There is an expectation from clearance organisations that the LIS will lead to an enhanced service from national mine action authorities—including a logical and transparent prioritisation system and annual work plans. National mine action authorities need information that will allow them to coordinate and/or manage mine action resources in the country. They need to be able to set mine action priorities based on the country’s development needs so as to ensure that the mine action programme is focused on realising the wider goals and objectives of the national government. They will need information with which to develop a national mine action strategic plan, especially for the socio-economic impact of mines on affected communities, the extent of the contamination and the prevalence of victims. Finally, they will expect that this information will allow them to define the problem in such a way as to assist them with resource mobilisation. International organisations and the donor community require information that enable the mobilisation of resources and assists in funding decisions. The LIS enables the donor community to target programmes for clearance, training, mine risk education (MRE) or victim assistance.

LIS Outputs

The LIS process has the following four primary outputs:

  1. It provides information on mine and UXO victims and general behavioural patterns.
  2. It provides general information on topography, infrastructure, conflict history and threat.
  3. It provides information on the socio-economic impact of mines and UXO on affected communities.
  4. It provides an indication as to the general extent of the contamination in SHAs that correspond to these communities.

These primary outputs enable a wide range of other processes and activities to take place. Information on victims and their behaviour enables victim support activities and programmes to be focused where they are most needed and provides information useful for the development of MRE activities. General information is used for the planning and preparation of operations by a number of different actors, including mine clearance operators, technical survey teams, MRE and victim support organisations, national mine action authorities, and numerous bodies and organisations from outside the mine action sector.

The measurement of socio-economic impact enables a ranking of communities to occur based upon the level of impact. This information can then be used in the development of a national mine action strategic plan, which in turn assists with prioritisation, resource management, coordination and resource mobilisation. Information on the general extent of contamination is used to determine the physical resources required to deal with the problem. This includes the number of technical survey teams that will be required to define the area required for clearance and estimates as to the clearance resources required.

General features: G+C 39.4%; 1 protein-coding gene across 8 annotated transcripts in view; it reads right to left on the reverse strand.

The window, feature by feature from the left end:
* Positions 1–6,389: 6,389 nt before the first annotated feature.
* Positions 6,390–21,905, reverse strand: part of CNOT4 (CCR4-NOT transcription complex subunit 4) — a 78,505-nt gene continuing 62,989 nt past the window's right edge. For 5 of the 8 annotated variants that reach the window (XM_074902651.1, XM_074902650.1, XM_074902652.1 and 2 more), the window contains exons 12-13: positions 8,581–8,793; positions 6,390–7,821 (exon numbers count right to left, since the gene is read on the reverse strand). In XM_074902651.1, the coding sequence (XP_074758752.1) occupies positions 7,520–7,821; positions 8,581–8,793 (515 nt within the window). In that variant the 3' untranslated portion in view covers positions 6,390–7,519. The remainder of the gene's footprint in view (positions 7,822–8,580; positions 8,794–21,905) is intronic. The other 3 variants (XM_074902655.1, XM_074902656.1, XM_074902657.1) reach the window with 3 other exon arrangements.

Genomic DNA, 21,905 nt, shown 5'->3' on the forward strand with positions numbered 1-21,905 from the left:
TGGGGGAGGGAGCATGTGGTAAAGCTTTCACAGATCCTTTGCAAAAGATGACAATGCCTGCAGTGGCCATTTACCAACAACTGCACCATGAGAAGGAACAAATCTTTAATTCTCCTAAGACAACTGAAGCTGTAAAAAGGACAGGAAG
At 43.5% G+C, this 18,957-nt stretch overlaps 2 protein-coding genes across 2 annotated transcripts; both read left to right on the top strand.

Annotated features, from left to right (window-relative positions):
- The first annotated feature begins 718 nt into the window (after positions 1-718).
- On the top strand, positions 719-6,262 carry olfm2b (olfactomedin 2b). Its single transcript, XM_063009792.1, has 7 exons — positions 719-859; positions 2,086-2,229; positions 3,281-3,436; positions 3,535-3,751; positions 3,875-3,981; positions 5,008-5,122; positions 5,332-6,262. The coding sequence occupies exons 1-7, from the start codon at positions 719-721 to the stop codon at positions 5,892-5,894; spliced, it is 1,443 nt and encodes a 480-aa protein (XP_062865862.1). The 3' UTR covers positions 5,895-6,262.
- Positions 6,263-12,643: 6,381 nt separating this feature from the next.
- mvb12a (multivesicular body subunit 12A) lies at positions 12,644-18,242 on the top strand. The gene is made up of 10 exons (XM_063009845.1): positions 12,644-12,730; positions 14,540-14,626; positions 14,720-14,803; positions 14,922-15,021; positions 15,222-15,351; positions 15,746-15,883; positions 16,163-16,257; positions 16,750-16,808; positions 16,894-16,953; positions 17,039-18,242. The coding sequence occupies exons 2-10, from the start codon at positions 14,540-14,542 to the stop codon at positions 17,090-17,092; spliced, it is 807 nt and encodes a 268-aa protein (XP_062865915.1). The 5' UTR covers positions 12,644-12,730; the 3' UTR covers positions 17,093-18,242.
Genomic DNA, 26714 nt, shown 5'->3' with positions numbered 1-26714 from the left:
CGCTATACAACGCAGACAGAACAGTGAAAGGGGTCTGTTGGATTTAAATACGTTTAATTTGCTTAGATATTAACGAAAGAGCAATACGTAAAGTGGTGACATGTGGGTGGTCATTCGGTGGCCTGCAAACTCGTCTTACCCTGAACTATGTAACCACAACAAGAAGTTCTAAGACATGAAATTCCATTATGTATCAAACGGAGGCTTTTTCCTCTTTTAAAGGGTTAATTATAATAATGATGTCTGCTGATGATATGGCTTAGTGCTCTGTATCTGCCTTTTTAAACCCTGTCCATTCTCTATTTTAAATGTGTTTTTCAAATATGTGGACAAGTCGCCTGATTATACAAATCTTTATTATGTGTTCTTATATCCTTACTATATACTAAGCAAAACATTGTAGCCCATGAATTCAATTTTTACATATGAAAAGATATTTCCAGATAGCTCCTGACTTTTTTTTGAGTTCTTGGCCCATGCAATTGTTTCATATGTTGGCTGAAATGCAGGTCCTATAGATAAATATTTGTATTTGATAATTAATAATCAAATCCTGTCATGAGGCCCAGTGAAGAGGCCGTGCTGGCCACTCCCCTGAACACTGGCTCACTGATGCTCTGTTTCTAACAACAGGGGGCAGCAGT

The LIS process generally meets the needs and expectations of most key stakeholders. Affected communities are prioritised according to their needs, if not always their expectations, and follow-on activities that generally address their own stated priorities. National authorities receive information on affected communities that greatly assists them in meeting their prioritisation and strategic planning responsibilities while the information provided to regional organisations, international organisations and donors allows them to make more informed funding decisions. However, mine action operators do not receive the type of information that they want and need to do their work.

While mine action operators gain a large amount of the general geographic and topographic information they require from an LIS, the fact that the process is designed to provide information at a more strategic level means that information of direct operational use is limited. For example, most mine clearance operators require information on the extent of SHAs so as to plan follow-up activities as accurately as possible. They would like this information presented graphically so as to show the estimated boundaries of each SHA, i.e., a polygon. But because the LIS process allows for the use of data enumerators that do not have mine action-specific training, they are less able to use experience and judgment to make decisions on the scope of an SHA. Additionally, and perhaps more importantly, there are no guidelines on the minimum amount of time or level of effort that should be invested in the information-gathering process in each community. This allows for superficial assessments to be made and important detail on the extent of SHAs to be overlooked. Due to the type of work involved, technical survey and clearance represent the two of the most expensive activities in mine action. When the extent of the area to be cleared or surveyed is not accurately defined, then large areas of uncontaminated land can be dealt with unnecessarily.

Accuracy of Delineation of SHAs

There is a tendency to overestimate the size of SHAs. Impact surveys rarely use experienced deminers or technical surveyors, and safety margins are often included around each SHA. However, such margins become subsumed into their parent SHA and as such exaggerate the scale of the problem. And in due course, they also have to be demined—at a cost.

To illustrate this point, data from the SHAs corresponding to 495 high-impact communities recorded in the Cambodia impact survey were examined to assess the effect of small changes in the accuracy of the outer edge of the SHA. For example, if the dimensions of each SHA are reduced4 by just 25 m, the overall size of contaminated land is reduced by 76 million sq m.

Assuming a cost of $1 (U.S.) per square metre to conduct technical survey on this area, the potential savings are significant. In practice, of course, not all of this additional land will need to be cleared and much may be released through area reduction during technical survey. However, even if just 10 percent of this land remains to be cleared after technical survey, there are still potential savings of some $7.6 million to the programme.